Opioid ‘Tsunami’ the Force Behind a Strained Foster Care System

It is an ever rising problem: opioid use. Opioid use has become an epidemic in our country and seems to be spiraling out of control. The impact on children service agencies: more opioid users lead to more children being born addicted or being neglected, which leads to more children in the foster care system, which leads to a greater need for more foster care families.

Judge Marilyn Moores  voiced her view regarding opioid addiction and its consequences: “This isn’t a trickle. This isn’t a wave. It’s a tsunami.” Moores has been a judge in Indianapolis for years and her caseloads have nearly tripled.

There are many, many stories of children finding their caregiver passed out or overdosed, about children being around open needles used for drug use of adults in their home. There is a story of a mother passed out in the driver’s seat of her car with her children in the back.

Previously, 60% of foster care cases led to reunification, but that number is now declining.  The drug epidemic is resulting in more adoptions from foster care because the parents cannot stay “clean” from drug use.  The number of children in foster care was shrinking until this drug epidemic gained power. “New foster care cases involving parents who are using drugs have hit the highest point in almost three decades of record-keeping, accounting for 92,000 children entering the system in 2016,” according to this news article.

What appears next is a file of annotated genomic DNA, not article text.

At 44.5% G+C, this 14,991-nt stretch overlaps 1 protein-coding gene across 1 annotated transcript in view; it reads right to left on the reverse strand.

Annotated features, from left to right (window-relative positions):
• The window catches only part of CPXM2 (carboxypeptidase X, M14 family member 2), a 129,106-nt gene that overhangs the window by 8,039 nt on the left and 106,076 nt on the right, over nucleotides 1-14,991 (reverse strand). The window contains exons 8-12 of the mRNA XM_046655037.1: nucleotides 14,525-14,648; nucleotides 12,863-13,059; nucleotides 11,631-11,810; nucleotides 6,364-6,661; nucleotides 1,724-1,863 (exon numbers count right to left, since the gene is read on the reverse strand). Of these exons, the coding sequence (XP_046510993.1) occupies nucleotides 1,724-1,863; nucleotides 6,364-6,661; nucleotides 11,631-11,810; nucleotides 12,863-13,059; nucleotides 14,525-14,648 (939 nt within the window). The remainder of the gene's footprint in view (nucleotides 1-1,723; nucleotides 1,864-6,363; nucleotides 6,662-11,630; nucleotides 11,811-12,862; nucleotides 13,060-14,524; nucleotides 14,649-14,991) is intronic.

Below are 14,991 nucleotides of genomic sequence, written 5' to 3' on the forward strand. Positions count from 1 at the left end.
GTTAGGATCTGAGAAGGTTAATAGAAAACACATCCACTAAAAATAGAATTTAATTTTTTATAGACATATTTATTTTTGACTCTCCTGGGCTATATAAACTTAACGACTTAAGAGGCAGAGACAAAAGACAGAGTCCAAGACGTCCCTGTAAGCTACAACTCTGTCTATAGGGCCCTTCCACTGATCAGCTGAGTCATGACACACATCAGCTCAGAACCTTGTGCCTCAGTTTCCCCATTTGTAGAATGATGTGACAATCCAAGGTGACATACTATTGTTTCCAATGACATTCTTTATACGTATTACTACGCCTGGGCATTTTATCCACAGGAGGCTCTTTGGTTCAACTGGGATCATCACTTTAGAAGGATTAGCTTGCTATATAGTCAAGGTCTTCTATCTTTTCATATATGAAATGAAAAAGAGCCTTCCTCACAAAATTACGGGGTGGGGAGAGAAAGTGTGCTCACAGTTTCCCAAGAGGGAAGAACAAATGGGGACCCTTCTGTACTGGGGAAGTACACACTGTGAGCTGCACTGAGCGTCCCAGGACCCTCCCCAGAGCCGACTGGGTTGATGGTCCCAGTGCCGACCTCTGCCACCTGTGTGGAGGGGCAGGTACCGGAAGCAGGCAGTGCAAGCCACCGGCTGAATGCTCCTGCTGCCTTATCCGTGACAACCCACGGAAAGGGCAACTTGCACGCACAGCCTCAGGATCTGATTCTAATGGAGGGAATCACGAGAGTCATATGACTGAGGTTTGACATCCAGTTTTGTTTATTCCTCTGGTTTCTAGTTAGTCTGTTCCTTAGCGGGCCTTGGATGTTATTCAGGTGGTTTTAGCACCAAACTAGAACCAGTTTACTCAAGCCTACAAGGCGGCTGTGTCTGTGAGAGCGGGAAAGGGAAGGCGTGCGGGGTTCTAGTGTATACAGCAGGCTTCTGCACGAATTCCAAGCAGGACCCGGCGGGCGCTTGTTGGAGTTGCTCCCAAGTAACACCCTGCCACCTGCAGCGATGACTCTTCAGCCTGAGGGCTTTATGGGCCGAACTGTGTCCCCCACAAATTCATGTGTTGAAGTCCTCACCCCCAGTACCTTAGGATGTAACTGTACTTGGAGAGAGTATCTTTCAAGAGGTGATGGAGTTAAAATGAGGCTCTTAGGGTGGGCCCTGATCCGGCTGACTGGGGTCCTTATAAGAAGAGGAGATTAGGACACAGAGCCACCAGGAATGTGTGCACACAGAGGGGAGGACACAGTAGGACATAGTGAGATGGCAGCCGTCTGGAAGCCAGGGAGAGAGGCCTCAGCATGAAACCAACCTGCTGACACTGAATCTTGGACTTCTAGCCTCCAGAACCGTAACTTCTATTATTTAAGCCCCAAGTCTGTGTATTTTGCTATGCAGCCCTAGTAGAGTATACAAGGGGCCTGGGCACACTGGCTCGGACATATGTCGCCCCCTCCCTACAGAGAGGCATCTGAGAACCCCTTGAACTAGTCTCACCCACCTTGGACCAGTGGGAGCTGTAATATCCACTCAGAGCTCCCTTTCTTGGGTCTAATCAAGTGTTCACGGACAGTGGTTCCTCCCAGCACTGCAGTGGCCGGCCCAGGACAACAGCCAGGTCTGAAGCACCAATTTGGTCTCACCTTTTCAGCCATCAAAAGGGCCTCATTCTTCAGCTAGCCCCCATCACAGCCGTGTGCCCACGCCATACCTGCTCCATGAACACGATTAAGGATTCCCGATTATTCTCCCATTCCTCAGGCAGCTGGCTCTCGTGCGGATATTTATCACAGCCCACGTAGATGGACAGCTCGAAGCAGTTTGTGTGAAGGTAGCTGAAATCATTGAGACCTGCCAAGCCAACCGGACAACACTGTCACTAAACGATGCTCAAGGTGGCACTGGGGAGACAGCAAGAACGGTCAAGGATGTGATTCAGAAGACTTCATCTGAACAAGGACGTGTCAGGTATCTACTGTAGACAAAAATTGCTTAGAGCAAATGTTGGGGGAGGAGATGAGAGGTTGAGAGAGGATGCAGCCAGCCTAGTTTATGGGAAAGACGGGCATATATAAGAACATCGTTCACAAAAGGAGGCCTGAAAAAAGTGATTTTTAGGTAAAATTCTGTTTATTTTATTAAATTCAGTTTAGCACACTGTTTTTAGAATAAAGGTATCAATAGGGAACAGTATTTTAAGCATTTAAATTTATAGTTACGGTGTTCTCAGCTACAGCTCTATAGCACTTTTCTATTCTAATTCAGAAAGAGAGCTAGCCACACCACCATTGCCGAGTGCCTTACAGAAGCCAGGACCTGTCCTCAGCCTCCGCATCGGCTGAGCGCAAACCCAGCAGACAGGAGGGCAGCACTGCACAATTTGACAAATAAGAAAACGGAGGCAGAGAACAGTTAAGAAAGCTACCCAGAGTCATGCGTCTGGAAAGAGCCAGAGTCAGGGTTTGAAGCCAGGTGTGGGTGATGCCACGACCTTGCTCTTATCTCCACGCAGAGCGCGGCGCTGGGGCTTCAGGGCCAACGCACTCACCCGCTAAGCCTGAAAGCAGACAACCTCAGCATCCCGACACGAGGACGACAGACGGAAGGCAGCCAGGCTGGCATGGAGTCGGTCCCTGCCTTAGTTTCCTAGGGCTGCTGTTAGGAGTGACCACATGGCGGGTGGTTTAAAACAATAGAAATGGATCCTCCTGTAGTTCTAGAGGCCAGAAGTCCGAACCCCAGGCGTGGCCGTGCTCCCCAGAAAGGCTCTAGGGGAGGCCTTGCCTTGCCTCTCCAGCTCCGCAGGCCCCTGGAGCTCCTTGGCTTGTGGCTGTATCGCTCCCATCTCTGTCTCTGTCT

This rise is again leading to other concerns, including the shortage of caseworkers, their overload of cases of families, and the number of available foster care families. Caseworkers are spread very thin and trying to juggle multiple families and children, while giving them the adequate attention they need, is almost impossible.

As stated, the number of foster care families is currently lacking because the number of children in care continues to rise. Agencies have started advertising for families, but it is hard to stay up with the need and foster families are not immediately available; they must complete home studies and complete training before children can be placed with them. Also, because more children are not able to be reunited with their biological family and are adopted by their foster family, it often removes existing foster families from the pool.

Everyone in the foster care community are “war weary” and our communities across the country are not seeing any relief from opioid use.